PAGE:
I think its extra bittersweet because part of the amazing time we had was the people we met there and also how quiet and secluded it is.  We know that now they’ve built a great big hotel right next to our beautiful beach huts and also if we went back we wouldn’t have the same group.  So my favourite holiday ever is Tioman.
Proudest achievement?

I grew up in quite a strict house (as well as a Calvinist house) so we don’t really do achievements.  However, although I enjoyed doing my MA I did find it hard at times and was proud I did well in my degree.  I did this while going through a lot of family turmoil/fallout and even moved house and planned a wedding whilst writing my dissertation. 

I also know how tough times were in the past, so am really grateful for everything I have now and do recognise that the life I do have is so far from where I was heading when I was younger.  So I do have to say that exactly where I am now is a pretty big achievement i.e. education, happy marriage, good friends and support network, house, job and disposable income / ability to travel as it’s absolutely not where I could have ended up.

Where you most want to visit?

My wish list is exhaustive but includes, Peru (for Machu Picchu), Mexico (for scuba diving), Vermont, West Canada, cruise and train in Alaska/Canada, San Francisco, New England (as a leaf peeper), Moscow and St Petersburg, Bavaria, Switzerland, leisurely train ride through Italy (mostly to see Venice, Rome and Pisa but lots of stops in between), Iceland, Lapland, and possibly New Zealand….so just a small list then.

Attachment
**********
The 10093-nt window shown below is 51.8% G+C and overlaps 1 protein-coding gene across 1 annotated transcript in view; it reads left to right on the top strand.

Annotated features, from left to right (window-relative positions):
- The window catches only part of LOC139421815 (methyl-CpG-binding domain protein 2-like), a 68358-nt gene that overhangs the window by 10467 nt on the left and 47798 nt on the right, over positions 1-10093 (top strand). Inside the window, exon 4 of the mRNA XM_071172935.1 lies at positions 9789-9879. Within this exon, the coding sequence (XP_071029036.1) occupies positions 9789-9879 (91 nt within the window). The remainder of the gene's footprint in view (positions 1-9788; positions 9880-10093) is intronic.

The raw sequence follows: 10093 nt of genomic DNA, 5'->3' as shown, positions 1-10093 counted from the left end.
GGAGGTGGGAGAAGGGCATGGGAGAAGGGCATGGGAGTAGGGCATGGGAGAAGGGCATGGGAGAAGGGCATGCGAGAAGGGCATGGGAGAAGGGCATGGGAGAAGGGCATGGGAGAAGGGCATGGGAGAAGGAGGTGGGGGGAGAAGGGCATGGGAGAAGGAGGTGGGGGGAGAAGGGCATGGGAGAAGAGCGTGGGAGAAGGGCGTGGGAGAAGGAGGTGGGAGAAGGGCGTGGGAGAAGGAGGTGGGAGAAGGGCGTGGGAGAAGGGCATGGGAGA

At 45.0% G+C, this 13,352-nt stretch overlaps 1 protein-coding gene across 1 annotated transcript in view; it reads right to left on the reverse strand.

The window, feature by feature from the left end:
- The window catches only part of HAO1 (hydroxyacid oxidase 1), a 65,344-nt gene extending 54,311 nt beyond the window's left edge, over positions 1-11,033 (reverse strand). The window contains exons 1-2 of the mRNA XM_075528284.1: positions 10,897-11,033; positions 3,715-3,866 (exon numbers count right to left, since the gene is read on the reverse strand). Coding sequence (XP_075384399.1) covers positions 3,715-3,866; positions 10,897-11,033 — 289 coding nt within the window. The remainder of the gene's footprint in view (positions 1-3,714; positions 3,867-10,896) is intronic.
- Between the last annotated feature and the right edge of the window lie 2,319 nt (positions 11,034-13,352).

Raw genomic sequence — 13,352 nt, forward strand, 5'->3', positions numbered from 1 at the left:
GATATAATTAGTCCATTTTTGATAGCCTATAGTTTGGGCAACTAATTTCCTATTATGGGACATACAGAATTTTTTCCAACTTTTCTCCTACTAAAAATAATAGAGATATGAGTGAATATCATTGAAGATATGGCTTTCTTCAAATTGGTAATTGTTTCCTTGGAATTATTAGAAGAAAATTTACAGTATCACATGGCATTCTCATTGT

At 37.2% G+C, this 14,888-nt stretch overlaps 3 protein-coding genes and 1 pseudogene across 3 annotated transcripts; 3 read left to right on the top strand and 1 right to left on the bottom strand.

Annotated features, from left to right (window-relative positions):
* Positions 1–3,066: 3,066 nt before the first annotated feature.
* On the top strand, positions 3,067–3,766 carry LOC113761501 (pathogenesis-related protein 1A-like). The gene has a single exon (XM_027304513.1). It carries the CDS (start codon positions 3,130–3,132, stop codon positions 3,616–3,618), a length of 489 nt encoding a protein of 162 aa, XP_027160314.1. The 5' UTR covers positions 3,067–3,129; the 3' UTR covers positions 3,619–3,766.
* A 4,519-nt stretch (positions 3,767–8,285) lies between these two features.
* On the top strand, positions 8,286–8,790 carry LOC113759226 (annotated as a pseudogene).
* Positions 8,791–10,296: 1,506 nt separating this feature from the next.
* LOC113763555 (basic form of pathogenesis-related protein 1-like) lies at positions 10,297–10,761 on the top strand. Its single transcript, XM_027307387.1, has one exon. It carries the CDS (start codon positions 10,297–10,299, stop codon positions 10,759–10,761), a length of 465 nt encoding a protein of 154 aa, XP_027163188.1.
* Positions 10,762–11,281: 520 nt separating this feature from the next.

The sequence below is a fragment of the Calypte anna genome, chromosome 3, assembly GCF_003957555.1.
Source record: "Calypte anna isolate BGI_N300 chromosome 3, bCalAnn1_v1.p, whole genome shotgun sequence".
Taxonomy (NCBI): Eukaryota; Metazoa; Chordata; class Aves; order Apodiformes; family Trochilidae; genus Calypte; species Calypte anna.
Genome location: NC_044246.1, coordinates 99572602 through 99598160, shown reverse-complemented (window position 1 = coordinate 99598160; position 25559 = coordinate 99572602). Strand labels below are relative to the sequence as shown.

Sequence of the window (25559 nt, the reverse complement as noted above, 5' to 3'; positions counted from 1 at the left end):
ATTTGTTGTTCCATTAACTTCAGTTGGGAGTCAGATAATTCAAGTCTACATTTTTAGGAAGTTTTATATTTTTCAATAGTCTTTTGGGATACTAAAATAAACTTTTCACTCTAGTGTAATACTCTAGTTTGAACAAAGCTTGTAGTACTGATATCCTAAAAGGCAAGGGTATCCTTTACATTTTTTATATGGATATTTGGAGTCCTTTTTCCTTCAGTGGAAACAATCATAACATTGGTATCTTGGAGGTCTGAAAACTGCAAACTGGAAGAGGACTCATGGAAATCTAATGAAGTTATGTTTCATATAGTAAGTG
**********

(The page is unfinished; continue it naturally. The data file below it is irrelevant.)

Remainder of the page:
This is something Mark and I have actually been talking a lot about as it’s our 10 year wedding anniversary the year after next and we want to take a special holiday for it.  I still don’t know what on my list my favourite is but it looks like, as our anniversary is in late October, we’re leaning towards Australia (for spring weather), South America (as it’s the end of the rainy season) or somewhere to see the leaves in North America.

Thursday, 8 September 2016

New Term Resolution

Life starts all over again when it gets crisp in the Fall
The Great Gatsby

This is one of my favourite quotes (along with all the FIRE and positivity quotes you’ll find on my pinterest) from one of my favourite and most frustrating books I have ever read.